Asbury Theological Seminary officials say the school is in crisis after the board forced president Jeffrey Greenway to resign.

The Wilmore, Kentucky, school has formed a "peacemaking task force" and brought in a consultant and "crisis teams" to help heal divisions caused by Greenway's ouster.

"We're moving forward with a process of healing, renewal, and reconciliation," said Asbury spokeswoman Tina Pugel, labeling the uproar "an internal crisis."

"Conflict is healthy, and good can come from it," she added.

Thus far, trustees aren't saying precisely why they dumped their leader after barely two years on the job. Pugel said Greenway did nothing immoral or illegal, but that he and the trustees differed over the school's direction. Greenway has said little publicly on the dispute, which has shaken one of the nation's largest evangelical seminaries.

After the president and the board clashed last fall, more than 80 percent of the school's faculty gave Greenway a vote of confidence. Hundreds of students and alumni also signed petitions supporting him. But the board voted overwhelmingly to seek Greenway's resignation. He stepped down October 17.

Critics say the board of trustees didn't give Greenway a fair hearing and circumvented its own bylaws to improperly oust him. A complaint has been filed with the Association of Theological Schools (ATS), the agency that accredits Asbury. ATS gave Asbury until mid-January to respond.

Greenway's removal has triggered outrage among some students, alumni, and faculty. Officials shut down an internal online forum after critics used it to lambaste the board.

Trustees have appointed professor of preaching J. Ellsworth Kalas as interim president. A new presidential search team may be put in place after the trustees meet in May, Pugel said. Officials hope to have a new president selected by the fall of 2008.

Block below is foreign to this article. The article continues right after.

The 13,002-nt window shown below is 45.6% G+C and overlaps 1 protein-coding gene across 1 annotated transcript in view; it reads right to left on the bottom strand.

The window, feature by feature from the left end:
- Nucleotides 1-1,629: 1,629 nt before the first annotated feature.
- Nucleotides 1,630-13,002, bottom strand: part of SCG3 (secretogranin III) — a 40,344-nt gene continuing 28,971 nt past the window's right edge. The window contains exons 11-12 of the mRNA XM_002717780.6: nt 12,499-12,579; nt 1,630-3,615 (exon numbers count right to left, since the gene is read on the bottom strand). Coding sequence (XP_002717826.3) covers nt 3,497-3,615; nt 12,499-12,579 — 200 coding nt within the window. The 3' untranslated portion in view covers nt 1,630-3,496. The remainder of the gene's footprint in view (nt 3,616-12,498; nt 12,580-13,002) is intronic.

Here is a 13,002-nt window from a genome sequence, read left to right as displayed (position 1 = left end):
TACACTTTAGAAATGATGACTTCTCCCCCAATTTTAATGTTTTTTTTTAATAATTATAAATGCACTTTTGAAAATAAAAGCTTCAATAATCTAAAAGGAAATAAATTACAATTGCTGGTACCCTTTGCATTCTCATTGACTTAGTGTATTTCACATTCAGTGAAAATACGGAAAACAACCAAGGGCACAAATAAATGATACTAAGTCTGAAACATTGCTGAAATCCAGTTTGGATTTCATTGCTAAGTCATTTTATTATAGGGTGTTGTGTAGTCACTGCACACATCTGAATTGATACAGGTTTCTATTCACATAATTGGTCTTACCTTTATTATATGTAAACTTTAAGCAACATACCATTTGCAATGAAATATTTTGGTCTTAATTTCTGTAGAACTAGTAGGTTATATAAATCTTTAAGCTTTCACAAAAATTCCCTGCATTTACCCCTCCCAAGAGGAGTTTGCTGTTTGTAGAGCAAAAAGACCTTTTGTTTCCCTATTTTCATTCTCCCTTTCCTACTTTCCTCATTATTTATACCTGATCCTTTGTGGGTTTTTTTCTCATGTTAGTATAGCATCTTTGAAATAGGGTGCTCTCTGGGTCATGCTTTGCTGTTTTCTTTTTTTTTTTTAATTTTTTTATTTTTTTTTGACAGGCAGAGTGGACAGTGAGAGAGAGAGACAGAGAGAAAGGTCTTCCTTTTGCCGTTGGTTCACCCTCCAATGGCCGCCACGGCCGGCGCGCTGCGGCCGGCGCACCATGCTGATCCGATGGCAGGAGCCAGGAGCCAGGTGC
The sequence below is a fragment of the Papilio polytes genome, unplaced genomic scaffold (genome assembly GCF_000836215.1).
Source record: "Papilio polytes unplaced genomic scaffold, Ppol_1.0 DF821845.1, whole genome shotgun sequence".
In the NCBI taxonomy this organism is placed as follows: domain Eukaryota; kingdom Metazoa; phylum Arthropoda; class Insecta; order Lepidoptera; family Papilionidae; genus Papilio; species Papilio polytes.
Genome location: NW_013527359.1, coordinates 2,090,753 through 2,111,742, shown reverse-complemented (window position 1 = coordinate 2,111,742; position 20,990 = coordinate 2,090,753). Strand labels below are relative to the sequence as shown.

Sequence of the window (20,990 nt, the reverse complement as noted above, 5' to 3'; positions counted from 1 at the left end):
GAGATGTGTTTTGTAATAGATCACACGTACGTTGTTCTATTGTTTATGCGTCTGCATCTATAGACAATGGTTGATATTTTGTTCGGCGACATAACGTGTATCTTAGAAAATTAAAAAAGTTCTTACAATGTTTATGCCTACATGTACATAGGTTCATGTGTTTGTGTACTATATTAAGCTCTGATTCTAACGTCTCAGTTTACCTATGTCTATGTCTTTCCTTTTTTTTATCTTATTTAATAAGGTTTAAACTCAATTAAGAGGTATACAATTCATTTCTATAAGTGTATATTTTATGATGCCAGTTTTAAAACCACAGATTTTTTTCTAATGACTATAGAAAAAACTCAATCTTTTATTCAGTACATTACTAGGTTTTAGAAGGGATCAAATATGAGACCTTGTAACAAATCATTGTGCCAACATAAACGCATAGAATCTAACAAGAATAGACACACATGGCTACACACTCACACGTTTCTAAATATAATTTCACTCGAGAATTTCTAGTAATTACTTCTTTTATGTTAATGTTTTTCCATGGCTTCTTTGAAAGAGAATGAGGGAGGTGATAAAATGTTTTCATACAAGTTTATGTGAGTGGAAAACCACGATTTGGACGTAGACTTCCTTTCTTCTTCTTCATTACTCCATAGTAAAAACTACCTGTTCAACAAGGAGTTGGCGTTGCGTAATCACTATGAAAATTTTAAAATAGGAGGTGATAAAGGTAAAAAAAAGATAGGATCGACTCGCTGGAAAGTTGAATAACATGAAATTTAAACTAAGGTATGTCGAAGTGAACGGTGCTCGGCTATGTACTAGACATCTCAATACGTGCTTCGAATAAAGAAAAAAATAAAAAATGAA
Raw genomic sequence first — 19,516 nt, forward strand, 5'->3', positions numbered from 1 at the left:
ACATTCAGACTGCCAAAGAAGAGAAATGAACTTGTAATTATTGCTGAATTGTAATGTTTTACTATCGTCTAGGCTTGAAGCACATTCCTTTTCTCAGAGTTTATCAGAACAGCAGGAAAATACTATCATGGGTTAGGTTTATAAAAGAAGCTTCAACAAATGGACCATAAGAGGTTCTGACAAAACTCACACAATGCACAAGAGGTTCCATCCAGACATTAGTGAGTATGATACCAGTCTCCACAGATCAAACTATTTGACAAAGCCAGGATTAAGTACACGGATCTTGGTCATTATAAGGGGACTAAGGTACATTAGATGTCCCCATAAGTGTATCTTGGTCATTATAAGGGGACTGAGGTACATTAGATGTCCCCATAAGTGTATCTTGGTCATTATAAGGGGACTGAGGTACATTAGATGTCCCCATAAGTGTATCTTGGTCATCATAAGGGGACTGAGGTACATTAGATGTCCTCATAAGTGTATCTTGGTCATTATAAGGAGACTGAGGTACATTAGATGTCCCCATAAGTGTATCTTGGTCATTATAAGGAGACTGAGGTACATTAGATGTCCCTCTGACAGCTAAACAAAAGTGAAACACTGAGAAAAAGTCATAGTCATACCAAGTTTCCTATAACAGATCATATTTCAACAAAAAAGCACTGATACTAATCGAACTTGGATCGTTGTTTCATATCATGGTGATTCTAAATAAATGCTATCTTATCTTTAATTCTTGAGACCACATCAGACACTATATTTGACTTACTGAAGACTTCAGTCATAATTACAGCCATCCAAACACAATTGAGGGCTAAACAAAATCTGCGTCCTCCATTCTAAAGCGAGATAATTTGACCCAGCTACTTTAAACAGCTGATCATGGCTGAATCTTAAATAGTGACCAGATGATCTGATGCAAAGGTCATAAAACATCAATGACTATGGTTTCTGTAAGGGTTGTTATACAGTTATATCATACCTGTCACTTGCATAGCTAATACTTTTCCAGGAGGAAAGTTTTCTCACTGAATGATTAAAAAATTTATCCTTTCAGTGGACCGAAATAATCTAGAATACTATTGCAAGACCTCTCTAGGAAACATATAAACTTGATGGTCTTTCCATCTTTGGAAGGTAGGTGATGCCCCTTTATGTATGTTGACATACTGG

Asbury officials offered Greenway a severance package, if he would promise not to disclose the circumstances surrounding his departure. He rejected the deal.

"I have a great love for Asbury. … [My] life is richer because of the time I spent in leadership there," Greenway told CT. "We were on the cusp of many great things when the events that led to my resignation unfolded. I regret that many of those things will never come to fruition."

Greenway, an ordained minister and former district superintendent in the United Methodist Church, wasn't out of work long. In December, he became pastor of Reynoldsburg United Methodist Church near Columbus, Ohio, one of the largest UMC congregations in the country.

Despite the controversy, Asbury is continuing to expand. In December, Aflac cofounder Paul Amos, along with his wife, Jean, and son Dan, pledged $12.7 million to create a Ph.D. program in biblical studies.

Related Elsewhere:

Asbury Theological Seminary issued an announcement about Greenway's resignation.

The Lexington Herald-Leader has an article on Greenway's resignation.

Other Christianity Today articles on Asbury Theological Seminary include:

Seminaries Wire for Long-distance Learning | Theological education is moving rapidly to keep pace with technological change through the use of computers, video, and online services. (February 5, 1996)
The Battle of Lexington and Wilmore | "A look at the history of two Kentucky seminaries—one liberal, one evangelical—shows how evangelicals won the Protestant mainstream." (March 11, 2002)

Lockwood, religion editor for the Arkansas Democrat-Gazette, also covered the Asbury story on his blog when he worked for the Lexington Herald-Leader. Entries include:

Bad-mouth Asbury Seminary's trustees, lose $2,000
Divided seminary forms "peacemaking taskforce"
A plea to the Asbury community: Don't cooperate with Bible Belt Blogger
Ex-Asbury Seminary chief accepts new job; rejects proposed severance package
Claim: Asbury won't survive with current leadership

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